The two other dwarf planets are Sedna, discovered in 2003, which is about 620 miles (1,000 kilometers) across, and 2012 VP113, about 310 miles (500 kilometers).

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A planet-like object, dubbed "Sedna" is seen in this artist's concept released by NASA, March 26, 2014. A similar dwarf planet, nicknamed "the Goblin," has been discovered well beyond Pluto.. VOA

A scrawny dwarf planet nicknamed “the Goblin” has been discovered well beyond Pluto.

Around frozen world just 186 miles (300 kilometers) across, the Goblin was spotted by astronomers in 2015 around Halloween, thus its spooky name. But it wasn’t publicly unveiled until Tuesday following further observations with ground telescopes.

Scott Sheppard of the Carnegie Institution for Science, one of the astronomers who made the discovery, said the Goblin is on the small end for a dwarf planet. It is officially known as 2015 TG387 by the International Astronomical Union’s Minor Planet Center.

This is the third dwarf planet recently found to be orbiting on the frigid fringes of our solar system.

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In this image of Pluto taken by NASA’s New Horizons spacecraft, different colors represent different compositions of surface ices, revealing a surprisingly active body. (Image: NASA/Johns Hopkins University Applied Physics Laboratory/Southwest Research Institute) VOA

Goblin’s orbit is extremely elongated — so stretched out, in fact, that it takes 40,000 years for it to circle the sun.

At its most distant, the Goblin is 2,300 times farther from the sun than Earth. That’s 2,300 astronomical units, or AU. One AU is the distance from Earth to the sun, or roughly 93 million miles (150 million kilometers).

At its closest, the Goblin is 65 times farther from the sun than Earth, or 65 AU. Pluto, by comparison, is approximately 30 to 50 AU.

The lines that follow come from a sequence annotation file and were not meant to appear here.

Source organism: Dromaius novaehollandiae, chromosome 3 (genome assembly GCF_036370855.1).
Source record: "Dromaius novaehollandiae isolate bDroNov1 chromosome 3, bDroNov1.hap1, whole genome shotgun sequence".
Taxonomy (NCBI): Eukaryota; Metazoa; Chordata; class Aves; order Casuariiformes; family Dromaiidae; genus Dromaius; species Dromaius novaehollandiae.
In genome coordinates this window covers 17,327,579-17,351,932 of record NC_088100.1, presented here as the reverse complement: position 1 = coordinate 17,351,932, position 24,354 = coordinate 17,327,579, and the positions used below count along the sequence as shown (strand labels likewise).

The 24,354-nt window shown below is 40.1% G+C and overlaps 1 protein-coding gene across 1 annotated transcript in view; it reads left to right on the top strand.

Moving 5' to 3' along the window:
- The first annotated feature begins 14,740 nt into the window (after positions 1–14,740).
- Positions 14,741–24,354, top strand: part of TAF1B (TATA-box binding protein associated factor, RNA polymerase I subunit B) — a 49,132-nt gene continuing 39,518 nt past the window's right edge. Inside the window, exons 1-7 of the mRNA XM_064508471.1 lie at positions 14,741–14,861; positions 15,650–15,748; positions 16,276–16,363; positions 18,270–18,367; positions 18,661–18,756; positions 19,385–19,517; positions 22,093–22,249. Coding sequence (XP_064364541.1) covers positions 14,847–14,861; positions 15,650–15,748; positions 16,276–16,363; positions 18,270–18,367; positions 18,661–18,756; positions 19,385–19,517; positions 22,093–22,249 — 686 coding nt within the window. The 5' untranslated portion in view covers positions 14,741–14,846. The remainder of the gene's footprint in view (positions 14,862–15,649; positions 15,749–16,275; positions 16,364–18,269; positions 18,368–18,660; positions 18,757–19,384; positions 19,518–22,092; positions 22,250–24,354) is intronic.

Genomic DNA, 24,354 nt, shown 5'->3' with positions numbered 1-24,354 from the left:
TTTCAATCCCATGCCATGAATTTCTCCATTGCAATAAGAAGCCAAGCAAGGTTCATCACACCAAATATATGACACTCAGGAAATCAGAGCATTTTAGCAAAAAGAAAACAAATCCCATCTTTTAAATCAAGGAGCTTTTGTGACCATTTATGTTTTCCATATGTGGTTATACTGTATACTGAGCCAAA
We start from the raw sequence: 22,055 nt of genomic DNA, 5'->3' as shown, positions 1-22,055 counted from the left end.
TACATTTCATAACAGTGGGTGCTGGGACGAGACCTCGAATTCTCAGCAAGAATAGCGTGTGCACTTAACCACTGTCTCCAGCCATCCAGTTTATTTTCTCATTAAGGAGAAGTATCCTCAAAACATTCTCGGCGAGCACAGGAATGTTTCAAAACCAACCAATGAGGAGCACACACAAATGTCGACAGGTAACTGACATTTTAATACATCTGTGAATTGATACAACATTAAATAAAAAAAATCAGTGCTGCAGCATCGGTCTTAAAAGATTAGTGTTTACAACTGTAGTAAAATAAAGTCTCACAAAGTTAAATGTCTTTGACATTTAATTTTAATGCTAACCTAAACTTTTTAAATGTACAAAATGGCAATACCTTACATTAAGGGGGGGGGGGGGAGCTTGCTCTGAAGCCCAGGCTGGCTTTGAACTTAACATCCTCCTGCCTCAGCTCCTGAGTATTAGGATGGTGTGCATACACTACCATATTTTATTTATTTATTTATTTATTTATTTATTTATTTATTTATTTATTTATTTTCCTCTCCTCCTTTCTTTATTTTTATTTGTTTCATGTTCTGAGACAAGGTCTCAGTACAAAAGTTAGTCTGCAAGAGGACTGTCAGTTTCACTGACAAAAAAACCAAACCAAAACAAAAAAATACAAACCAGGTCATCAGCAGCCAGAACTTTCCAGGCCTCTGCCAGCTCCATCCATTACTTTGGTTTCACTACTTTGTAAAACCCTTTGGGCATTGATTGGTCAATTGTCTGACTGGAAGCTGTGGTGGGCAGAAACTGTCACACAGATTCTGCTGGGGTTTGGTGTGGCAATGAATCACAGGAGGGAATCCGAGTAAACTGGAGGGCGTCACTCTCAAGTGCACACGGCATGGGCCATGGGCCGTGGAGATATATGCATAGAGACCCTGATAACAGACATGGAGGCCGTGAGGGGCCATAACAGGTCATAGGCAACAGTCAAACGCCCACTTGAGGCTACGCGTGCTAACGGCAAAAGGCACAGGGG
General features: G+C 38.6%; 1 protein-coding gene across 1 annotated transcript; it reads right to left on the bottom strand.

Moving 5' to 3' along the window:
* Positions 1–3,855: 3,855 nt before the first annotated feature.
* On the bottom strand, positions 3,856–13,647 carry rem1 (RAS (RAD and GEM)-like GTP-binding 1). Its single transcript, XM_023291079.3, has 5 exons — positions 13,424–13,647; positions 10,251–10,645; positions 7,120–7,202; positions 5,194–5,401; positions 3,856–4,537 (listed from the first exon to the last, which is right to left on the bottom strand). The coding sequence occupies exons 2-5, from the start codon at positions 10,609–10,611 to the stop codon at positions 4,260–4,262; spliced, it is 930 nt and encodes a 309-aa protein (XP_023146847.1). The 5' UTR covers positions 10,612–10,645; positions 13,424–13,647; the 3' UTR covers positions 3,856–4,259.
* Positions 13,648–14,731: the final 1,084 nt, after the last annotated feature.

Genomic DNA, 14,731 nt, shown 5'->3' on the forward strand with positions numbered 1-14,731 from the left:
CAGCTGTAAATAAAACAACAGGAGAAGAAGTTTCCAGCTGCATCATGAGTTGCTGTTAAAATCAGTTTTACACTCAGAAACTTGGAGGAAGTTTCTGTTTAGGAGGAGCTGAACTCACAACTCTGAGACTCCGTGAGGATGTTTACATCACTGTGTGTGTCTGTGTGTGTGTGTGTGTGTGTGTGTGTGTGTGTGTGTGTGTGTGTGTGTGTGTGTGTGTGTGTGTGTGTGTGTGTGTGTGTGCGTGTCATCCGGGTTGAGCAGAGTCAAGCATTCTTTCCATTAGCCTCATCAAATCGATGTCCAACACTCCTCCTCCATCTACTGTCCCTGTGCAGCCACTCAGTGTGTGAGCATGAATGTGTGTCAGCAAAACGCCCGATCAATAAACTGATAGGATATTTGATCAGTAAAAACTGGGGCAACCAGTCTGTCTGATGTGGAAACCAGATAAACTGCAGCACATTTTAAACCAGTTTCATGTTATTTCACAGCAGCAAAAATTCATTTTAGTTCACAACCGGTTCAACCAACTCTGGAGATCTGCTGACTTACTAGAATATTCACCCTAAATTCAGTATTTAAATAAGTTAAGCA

Sheppard, along with Northern Arizona University’s Chad Trujillo and the University of Hawaii’s David Tholen, spotted the Goblin in October 2015 when it was relatively nearby — around 80 AU.

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The Planet is farthest from the sun.

The two other dwarf planets are Sedna, discovered in 2003, which is about 620 miles (1,000 kilometers) across, and 2012 VP113, about 310 miles (500 kilometers). They were found by some of the same astronomers.

Thousands — even a million — more such objects could be way out there orbiting in the so-called Inner Oort Cloud, according to the researchers. They’re in hot pursuit of them, as well as a potentially bigger-than-Earth planet known as Planet 9, or Planet X, believed by some scientists to be orbiting at a distance of hundreds of AU.

“These objects are on elongated orbits, and we can only detect them when they are closest to the Sun. For some 99 percent of their orbits, they are too distant and thus too faint for us to observe them. We are only seeing the tip of the iceberg,” Sheppard said in an email.

Also Read: Surface of Pluto Has Sharps Blades of Ice as Tall as The Skyscrapers of New York

Sheppard said the faraway objects are “like bread crumbs leading us to Planet X.”

“The more of them we can find, the better we can understand the outer solar system and the possible planet that we think is shaping their orbits — a discovery that would redefine our knowledge of the solar system’s evolution,” he said in a statement. (VOA)